nerve study guide.docx - Nervous System ANATOMY AND...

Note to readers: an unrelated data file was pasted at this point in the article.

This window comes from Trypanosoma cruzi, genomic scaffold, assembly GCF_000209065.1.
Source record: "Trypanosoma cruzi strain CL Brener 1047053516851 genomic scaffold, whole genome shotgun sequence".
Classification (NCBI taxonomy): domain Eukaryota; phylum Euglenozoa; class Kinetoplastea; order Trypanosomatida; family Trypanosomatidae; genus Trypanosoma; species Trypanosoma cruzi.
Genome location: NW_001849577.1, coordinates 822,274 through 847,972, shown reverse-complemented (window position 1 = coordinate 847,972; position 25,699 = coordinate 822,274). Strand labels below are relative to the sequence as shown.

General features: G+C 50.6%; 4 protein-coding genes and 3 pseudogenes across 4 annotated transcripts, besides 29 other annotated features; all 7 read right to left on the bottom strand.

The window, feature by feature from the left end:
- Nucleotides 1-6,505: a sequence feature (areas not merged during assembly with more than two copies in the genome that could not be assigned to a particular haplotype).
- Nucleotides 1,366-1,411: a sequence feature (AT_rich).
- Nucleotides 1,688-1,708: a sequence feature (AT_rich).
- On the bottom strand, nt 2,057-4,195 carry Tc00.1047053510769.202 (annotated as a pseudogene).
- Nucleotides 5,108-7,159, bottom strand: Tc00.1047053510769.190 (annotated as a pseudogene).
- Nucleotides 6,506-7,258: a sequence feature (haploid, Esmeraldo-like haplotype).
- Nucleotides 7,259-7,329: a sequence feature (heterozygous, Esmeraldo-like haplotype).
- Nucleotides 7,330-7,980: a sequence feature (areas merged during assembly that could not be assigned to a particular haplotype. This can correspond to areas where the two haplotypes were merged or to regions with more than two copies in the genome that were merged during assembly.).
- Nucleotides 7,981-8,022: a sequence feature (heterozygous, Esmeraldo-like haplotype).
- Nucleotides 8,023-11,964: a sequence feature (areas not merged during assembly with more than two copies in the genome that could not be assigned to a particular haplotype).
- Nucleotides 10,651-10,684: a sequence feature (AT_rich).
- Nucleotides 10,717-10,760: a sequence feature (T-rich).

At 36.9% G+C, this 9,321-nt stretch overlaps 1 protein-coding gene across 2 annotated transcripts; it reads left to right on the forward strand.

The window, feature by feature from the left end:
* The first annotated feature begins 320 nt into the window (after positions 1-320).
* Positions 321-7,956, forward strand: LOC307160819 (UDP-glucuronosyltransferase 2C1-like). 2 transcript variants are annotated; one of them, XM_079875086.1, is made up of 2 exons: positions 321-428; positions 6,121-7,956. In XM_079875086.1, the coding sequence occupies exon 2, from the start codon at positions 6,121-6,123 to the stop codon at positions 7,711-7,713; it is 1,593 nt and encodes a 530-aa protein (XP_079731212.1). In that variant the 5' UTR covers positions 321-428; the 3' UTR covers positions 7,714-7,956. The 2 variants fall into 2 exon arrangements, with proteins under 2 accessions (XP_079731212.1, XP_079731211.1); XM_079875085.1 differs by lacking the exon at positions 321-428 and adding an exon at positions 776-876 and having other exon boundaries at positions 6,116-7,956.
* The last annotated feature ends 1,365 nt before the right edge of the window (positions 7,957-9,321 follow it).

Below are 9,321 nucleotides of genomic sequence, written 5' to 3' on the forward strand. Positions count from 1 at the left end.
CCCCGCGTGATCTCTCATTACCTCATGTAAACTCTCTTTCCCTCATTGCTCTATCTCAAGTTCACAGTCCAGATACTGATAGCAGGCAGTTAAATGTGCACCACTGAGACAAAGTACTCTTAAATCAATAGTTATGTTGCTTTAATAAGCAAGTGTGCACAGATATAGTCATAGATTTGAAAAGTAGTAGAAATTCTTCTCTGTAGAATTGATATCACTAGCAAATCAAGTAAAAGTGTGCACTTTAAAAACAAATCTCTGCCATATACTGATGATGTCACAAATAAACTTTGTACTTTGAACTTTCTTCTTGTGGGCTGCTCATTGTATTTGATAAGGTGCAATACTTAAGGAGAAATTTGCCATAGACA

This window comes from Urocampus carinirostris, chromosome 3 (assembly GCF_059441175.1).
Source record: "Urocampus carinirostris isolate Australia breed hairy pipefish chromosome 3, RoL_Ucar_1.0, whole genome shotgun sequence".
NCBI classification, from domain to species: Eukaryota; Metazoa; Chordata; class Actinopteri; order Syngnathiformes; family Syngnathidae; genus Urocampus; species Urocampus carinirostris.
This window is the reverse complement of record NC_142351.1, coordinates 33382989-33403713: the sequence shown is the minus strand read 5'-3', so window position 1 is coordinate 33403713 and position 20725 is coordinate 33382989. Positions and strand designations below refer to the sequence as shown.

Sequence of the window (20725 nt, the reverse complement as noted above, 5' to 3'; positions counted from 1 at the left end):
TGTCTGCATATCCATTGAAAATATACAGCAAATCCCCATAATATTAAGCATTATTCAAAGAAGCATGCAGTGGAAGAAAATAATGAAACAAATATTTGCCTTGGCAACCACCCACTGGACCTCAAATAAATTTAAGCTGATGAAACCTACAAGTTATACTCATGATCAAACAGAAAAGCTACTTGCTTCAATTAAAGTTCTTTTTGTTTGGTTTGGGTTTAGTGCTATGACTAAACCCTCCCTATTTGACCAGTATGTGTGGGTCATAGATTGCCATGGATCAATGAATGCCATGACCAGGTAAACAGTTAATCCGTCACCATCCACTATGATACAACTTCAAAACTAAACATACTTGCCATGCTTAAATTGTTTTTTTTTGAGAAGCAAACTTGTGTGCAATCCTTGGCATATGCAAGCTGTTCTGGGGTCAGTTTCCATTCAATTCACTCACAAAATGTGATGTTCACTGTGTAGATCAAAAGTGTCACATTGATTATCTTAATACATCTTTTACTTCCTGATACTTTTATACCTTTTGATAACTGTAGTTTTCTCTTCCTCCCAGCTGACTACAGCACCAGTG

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Nervous System ANATOMY AND PHYSIOLOGYBLOCK 8I. FUNCTIONS OF THE NERVOUS SYSTEM A.OVERVIEW Nervous System Involved in some way in nearly every body function Considered as a communication function Receiving signals from and sending commands to differentareas of the body Communication of the nervous system helps to coordinate thebody functions to maintain homeostasis A.FUNCTIONSMajor Functions of the Nervous System (RICME) Receiving Sensory Input Sensory receptors monitor external and internalstimuli We are aware sensations of vision, hearing,taste, smell, touch, pain, body position andtemperature because of the stimuli At subconscious levelblood pH, blood gases andblood pressure are processed Integrating information Major organs BrainSpinal cord Organs process sensory input and initiatingresponses Input may produce an immediate response bestored as memory or ignored Controlling muscles and glands Skeletal muscles normally contract whenstimulated by nervous system Thus, by controlling skeletal muscle, nervoussystem controls major movements of the bodyNervous system also participates in controllingcardiac muscle, smooth muscle and many glands Maintaining homeostasis Nervous system’s ability to detect, interpret and respond to changes in internal and external conditions System can stimulate or inhibit the activities of other systems to help maintain a constant internal environment Establishing and Maintaining Mental Activity Brain is center of mental activity including consciousness, memory and thinking II. DIVISIONS OF THE NERVOUS SYSTEM Nervous System Divided into Major divisionsCentral nervous systemBrainSpinal cordPeripheral nervous system All nervous tissue outside the central nervoussystem (nerves and ganglia) oFunctions to link CNS with various partsof the body oCarries information about the differenttissues of the body to the CNS andcarries commands from the CNS thatalter body activities ‘-70mv, -90 would represent hyper-polarization and +30 is the action potential.Sensory Division of PNSAlso known as afferent (toward) division Conducts action potentials from sensory receptors tothe CNS Sensory Neurons Neurons that transmit action potentials from theperiphery to the CNSMotor Neurons Neurons that transmit action potentials from the CNStoward the periphery Motor Divisions of PNSEfferent (away) divisionConducts action potentials from CNS to effector organssuch as muscles and glandsCan be subdivided by type of effector being innervated1 of 21OUTLINEI.Functions of the Nervous System Integumentary systemA.Overview II.Divisions of the Nervous systemA.Epidermis III.Cells of the nervous SystemA.

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